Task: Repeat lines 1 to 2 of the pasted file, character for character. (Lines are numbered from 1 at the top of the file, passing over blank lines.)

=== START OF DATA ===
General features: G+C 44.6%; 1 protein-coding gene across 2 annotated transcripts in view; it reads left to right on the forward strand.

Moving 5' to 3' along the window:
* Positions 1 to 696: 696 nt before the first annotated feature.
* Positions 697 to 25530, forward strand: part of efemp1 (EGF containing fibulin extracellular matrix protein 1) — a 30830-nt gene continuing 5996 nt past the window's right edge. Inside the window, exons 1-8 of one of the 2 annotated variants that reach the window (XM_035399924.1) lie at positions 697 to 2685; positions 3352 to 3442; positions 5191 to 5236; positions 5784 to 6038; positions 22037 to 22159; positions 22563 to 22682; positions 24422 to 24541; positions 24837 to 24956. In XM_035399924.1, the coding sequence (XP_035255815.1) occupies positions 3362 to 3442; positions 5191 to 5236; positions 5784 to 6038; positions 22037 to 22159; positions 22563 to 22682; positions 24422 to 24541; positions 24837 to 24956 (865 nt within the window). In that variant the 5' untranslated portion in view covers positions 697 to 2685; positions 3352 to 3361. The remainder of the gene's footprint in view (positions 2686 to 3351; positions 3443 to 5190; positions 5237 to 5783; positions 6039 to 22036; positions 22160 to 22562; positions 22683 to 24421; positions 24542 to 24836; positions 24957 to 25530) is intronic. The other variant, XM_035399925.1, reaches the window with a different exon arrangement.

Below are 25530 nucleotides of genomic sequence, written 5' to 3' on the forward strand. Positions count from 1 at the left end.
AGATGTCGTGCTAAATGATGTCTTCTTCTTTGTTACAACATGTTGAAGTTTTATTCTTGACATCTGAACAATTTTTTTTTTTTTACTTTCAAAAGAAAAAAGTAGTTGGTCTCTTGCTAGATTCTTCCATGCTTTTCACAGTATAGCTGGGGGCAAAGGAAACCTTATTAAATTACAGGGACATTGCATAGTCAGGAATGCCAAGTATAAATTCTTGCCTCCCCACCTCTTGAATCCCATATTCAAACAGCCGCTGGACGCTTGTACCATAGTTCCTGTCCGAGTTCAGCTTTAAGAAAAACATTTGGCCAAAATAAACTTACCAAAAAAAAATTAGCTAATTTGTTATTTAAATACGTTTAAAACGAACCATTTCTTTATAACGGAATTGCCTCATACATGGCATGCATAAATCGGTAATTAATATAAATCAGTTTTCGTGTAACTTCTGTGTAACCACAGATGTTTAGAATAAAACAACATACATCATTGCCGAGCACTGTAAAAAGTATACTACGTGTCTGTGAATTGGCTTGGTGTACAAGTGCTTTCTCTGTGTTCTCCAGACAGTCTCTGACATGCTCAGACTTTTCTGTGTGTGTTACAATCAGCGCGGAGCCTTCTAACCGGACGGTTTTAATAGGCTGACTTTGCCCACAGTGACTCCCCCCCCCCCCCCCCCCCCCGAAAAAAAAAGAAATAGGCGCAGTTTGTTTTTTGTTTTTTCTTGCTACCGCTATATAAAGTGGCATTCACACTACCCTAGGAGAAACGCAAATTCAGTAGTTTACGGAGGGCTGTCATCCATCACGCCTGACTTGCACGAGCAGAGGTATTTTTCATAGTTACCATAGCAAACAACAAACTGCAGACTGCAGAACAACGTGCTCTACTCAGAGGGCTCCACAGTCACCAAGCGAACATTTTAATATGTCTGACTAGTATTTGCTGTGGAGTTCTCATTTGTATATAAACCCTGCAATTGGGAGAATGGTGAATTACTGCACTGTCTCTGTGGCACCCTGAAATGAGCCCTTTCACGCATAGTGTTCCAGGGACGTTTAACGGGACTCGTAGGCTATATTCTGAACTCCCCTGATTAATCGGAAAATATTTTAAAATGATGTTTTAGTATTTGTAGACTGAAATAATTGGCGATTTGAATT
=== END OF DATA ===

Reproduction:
General features: G+C 44.6%; 1 protein-coding gene across 2 annotated transcripts in view; it reads left to right on the forward strand.

Moving 5' to 3' along the window: